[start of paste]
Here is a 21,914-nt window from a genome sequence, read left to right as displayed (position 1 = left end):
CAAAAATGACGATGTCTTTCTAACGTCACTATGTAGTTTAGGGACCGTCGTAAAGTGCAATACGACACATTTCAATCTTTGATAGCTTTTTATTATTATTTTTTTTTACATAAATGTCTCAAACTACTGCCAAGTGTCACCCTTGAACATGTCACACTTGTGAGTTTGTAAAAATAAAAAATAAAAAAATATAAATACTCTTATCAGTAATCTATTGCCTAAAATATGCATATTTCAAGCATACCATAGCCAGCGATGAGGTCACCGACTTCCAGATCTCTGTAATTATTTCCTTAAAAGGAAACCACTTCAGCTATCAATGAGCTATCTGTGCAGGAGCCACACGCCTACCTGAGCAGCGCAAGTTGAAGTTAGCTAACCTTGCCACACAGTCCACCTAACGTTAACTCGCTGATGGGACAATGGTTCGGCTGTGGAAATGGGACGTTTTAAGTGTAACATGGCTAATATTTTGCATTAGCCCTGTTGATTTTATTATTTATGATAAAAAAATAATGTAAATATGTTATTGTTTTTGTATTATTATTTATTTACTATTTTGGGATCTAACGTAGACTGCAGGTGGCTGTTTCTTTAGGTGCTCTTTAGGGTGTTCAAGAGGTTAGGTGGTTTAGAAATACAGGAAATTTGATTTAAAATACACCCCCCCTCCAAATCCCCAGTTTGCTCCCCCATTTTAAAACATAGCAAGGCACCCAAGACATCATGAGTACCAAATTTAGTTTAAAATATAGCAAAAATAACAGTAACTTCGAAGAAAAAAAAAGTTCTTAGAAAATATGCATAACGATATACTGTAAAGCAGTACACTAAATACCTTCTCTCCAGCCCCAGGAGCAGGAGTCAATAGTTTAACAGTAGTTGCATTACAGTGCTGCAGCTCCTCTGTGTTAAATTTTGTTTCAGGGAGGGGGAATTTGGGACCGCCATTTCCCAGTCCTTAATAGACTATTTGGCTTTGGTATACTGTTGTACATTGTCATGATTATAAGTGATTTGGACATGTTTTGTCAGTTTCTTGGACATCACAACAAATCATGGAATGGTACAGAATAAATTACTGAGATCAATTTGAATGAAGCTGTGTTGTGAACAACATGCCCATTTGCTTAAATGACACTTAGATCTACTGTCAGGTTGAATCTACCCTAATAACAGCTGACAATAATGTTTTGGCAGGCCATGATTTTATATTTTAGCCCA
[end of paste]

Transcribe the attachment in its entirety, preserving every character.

Here is a 21,914-nt window from a genome sequence, read left to right as displayed (position 1 = left end):
CAAAAATGACGATGTCTTTCTAACGTCACTATGTAGTTTAGGGACCGTCGTAAAGTGCAATACGACACATTTCAATCTTTGATAGCTTTTTATTATTATTTTTTTTTACATAAATGTCTCAAACTACTGCCAAGTGTCACCCTTGAACATGTCACACTTGTGAGTTTGTAAAAATAAAAAATAAAAAAATATAAATACTCTTATCAGTAATCTATTGCCTAAAATATGCATATTTCAAGCATACCATAGCCAGCGATGAGGTCACCGACTTCCAGATCTCTGTAATTATTTCCTTAAAAGGAAACCACTTCAGCTATCAATGAGCTATCTGTGCAGGAGCCACACGCCTACCTGAGCAGCGCAAGTTGAAGTTAGCTAACCTTGCCACACAGTCCACCTAACGTTAACTCGCTGATGGGACAATGGTTCGGCTGTGGAAATGGGACGTTTTAAGTGTAACATGGCTAATATTTTGCATTAGCCCTGTTGATTTTATTATTTATGATAAAAAAATAATGTAAATATGTTATTGTTTTTGTATTATTATTTATTTACTATTTTGGGATCTAACGTAGACTGCAGGTGGCTGTTTCTTTAGGTGCTCTTTAGGGTGTTCAAGAGGTTAGGTGGTTTAGAAATACAGGAAATTTGATTTAAAATACACCCCCCCTCCAAATCCCCAGTTTGCTCCCCCATTTTAAAACATAGCAAGGCACCCAAGACATCATGAGTACCAAATTTAGTTTAAAATATAGCAAAAATAACAGTAACTTCGAAGAAAAAAAAAGTTCTTAGAAAATATGCATAACGATATACTGTAAAGCAGTACACTAAATACCTTCTCTCCAGCCCCAGGAGCAGGAGTCAATAGTTTAACAGTAGTTGCATTACAGTGCTGCAGCTCCTCTGTGTTAAATTTTGTTTCAGGGAGGGGGAATTTGGGACCGCCATTTCCCAGTCCTTAATAGACTATTTGGCTTTGGTATACTGTTGTACATTGTCATGATTATAAGTGATTTGGACATGTTTTGTCAGTTTCTTGGACATCACAACAAATCATGGAATGGTACAGAATAAATTACTGAGATCAATTTGAATGAAGCTGTGTTGTGAACAACATGCCCATTTGCTTAAATGACACTTAGATCTACTGTCAGGTTGAATCTACCCTAATAACAGCTGACAATAATGTTTTGGCAGGCCATGATTTTATATTTTAGCCCA